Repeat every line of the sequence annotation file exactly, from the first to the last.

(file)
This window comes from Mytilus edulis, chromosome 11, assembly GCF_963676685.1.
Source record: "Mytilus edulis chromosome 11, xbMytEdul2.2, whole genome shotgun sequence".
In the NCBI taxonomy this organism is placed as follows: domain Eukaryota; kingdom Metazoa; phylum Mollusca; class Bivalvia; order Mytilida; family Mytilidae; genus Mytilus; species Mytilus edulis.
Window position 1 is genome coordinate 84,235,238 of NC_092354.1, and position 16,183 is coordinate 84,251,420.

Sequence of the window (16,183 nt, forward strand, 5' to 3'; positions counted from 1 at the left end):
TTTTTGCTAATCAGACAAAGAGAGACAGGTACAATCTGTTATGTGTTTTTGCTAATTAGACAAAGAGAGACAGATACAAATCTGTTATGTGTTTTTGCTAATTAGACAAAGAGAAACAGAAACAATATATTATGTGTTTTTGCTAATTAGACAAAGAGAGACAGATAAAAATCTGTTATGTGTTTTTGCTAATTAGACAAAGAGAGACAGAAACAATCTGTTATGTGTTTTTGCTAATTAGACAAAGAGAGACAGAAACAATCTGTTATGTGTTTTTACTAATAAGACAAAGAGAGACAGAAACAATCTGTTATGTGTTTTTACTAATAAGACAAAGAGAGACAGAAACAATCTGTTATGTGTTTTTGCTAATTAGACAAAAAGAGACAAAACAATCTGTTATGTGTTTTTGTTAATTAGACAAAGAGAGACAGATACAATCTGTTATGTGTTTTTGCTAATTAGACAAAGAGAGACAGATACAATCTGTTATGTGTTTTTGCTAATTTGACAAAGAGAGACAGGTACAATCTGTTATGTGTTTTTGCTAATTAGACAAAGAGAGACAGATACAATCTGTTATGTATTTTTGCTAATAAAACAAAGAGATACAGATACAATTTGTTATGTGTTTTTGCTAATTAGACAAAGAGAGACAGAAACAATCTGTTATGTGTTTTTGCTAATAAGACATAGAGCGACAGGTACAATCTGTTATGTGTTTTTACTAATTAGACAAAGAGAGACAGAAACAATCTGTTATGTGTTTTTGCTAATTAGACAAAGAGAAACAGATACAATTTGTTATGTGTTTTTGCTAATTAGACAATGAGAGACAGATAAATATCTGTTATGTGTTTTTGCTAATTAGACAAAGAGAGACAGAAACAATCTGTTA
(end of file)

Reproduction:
This window comes from Mytilus edulis, chromosome 11, assembly GCF_963676685.1.
Source record: "Mytilus edulis chromosome 11, xbMytEdul2.2, whole genome shotgun sequence".
In the NCBI taxonomy this organism is placed as follows: domain Eukaryota; kingdom Metazoa; phylum Mollusca; class Bivalvia; order Mytilida; family Mytilidae; genus Mytilus; species Mytilus edulis.
Window position 1 is genome coordinate 84,235,238 of NC_092354.1, and position 16,183 is coordinate 84,251,420.

Sequence of the window (16,183 nt, forward strand, 5' to 3'; positions counted from 1 at the left end):
TTTTTGCTAATCAGACAAAGAGAGACAGGTACAATCTGTTATGTGTTTTTGCTAATTAGACAAAGAGAGACAGATACAAATCTGTTATGTGTTTTTGCTAATTAGACAAAGAGAAACAGAAACAATATATTATGTGTTTTTGCTAATTAGACAAAGAGAGACAGATAAAAATCTGTTATGTGTTTTTGCTAATTAGACAAAGAGAGACAGAAACAATCTGTTATGTGTTTTTGCTAATTAGACAAAGAGAGACAGAAACAATCTGTTATGTGTTTTTACTAATAAGACAAAGAGAGACAGAAACAATCTGTTATGTGTTTTTACTAATAAGACAAAGAGAGACAGAAACAATCTGTTATGTGTTTTTGCTAATTAGACAAAAAGAGACAAAACAATCTGTTATGTGTTTTTGTTAATTAGACAAAGAGAGACAGATACAATCTGTTATGTGTTTTTGCTAATTAGACAAAGAGAGACAGATACAATCTGTTATGTGTTTTTGCTAATTTGACAAAGAGAGACAGGTACAATCTGTTATGTGTTTTTGCTAATTAGACAAAGAGAGACAGATACAATCTGTTATGTATTTTTGCTAATAAAACAAAGAGATACAGATACAATTTGTTATGTGTTTTTGCTAATTAGACAAAGAGAGACAGAAACAATCTGTTATGTGTTTTTGCTAATAAGACATAGAGCGACAGGTACAATCTGTTATGTGTTTTTACTAATTAGACAAAGAGAGACAGAAACAATCTGTTATGTGTTTTTGCTAATTAGACAAAGAGAAACAGATACAATTTGTTATGTGTTTTTGCTAATTAGACAATGAGAGACAGATAAATATCTGTTATGTGTTTTTGCTAATTAGACAAAGAGAGACAGAAACAATCTGTTA